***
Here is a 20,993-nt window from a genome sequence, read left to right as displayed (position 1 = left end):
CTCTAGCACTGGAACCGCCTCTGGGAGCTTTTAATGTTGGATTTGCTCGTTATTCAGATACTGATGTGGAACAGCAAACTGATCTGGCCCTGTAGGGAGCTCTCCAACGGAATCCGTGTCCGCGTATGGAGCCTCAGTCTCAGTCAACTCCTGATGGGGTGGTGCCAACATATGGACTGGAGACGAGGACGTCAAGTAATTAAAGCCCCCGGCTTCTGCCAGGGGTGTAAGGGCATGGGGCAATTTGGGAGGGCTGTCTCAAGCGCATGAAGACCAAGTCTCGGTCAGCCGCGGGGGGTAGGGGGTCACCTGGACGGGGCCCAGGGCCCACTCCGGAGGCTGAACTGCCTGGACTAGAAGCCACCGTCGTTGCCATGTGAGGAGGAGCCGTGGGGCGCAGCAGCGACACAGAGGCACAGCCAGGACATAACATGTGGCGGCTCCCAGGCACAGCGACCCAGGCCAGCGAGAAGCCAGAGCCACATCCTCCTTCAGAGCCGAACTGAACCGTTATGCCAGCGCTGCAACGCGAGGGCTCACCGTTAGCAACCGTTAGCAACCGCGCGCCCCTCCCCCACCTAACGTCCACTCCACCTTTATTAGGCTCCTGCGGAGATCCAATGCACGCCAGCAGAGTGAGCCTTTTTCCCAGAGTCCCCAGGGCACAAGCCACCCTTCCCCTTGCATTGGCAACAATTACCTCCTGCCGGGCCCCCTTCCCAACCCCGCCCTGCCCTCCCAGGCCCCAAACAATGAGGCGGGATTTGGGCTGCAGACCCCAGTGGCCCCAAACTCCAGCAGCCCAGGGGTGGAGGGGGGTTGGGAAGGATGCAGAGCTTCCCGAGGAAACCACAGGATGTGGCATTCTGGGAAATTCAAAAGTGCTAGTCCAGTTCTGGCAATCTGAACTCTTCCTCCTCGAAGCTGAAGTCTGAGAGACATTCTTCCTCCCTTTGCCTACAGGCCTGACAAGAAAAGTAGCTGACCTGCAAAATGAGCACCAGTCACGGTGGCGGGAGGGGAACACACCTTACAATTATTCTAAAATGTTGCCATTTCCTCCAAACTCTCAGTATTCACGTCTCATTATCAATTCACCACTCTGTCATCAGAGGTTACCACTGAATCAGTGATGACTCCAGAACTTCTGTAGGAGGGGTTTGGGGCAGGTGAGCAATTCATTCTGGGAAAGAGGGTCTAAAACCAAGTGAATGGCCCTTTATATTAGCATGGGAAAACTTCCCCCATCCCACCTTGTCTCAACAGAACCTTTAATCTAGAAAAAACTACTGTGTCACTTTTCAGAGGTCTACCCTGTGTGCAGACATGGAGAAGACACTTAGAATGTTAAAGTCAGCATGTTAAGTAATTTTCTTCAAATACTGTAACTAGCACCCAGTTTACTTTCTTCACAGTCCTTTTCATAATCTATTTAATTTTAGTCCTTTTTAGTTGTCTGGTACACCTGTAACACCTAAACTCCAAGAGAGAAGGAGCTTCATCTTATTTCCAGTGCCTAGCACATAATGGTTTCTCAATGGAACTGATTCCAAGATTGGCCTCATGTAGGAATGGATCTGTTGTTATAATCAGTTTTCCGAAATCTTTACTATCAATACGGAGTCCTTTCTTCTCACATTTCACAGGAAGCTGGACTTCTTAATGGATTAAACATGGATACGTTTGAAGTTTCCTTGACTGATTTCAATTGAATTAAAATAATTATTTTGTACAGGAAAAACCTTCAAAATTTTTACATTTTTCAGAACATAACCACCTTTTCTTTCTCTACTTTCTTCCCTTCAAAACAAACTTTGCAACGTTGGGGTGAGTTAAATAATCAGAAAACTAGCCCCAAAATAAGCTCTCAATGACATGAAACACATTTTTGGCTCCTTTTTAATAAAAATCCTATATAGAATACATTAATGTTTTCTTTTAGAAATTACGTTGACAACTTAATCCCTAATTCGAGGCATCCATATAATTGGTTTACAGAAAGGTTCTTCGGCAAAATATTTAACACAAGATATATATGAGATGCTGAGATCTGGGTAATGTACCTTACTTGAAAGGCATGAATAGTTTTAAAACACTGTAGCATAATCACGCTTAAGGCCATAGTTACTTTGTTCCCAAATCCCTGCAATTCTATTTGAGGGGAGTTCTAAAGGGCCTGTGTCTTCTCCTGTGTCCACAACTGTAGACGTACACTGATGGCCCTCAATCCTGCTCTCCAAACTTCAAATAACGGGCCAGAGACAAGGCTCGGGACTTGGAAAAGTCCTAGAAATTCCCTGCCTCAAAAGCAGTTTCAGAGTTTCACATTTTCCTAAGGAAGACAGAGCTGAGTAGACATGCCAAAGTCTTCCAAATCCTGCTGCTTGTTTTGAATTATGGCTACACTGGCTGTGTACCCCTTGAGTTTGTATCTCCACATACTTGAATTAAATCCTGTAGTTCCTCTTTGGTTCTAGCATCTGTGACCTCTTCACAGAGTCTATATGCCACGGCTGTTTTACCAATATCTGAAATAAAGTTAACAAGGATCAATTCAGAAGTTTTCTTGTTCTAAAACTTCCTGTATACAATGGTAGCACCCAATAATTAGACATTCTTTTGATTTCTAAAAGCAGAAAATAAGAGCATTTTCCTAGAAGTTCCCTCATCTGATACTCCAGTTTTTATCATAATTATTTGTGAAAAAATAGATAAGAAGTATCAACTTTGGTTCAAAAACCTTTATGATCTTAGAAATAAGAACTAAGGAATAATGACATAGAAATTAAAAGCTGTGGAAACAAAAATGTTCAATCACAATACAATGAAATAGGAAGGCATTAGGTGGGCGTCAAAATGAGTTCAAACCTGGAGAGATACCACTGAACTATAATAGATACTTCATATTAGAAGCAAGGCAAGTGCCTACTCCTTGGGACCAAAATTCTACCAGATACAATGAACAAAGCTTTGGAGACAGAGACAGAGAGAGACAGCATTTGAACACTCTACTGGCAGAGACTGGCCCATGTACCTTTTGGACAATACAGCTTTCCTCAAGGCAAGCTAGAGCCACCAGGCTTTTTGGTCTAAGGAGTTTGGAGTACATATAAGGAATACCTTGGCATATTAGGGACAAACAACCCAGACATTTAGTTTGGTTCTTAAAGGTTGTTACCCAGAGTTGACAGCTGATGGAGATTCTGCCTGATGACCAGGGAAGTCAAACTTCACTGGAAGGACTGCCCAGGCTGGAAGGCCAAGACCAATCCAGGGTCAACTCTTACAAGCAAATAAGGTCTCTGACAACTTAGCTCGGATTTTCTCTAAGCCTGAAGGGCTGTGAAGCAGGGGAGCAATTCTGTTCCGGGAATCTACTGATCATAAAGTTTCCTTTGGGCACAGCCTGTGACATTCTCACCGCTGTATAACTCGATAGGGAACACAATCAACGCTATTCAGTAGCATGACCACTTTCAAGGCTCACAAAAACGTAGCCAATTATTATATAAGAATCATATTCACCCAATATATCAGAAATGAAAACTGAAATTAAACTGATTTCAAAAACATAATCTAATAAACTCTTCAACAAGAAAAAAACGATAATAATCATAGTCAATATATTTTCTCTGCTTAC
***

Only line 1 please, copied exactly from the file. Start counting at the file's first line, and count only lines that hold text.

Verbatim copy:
Here is a 20,993-nt window from a genome sequence, read left to right as displayed (position 1 = left end):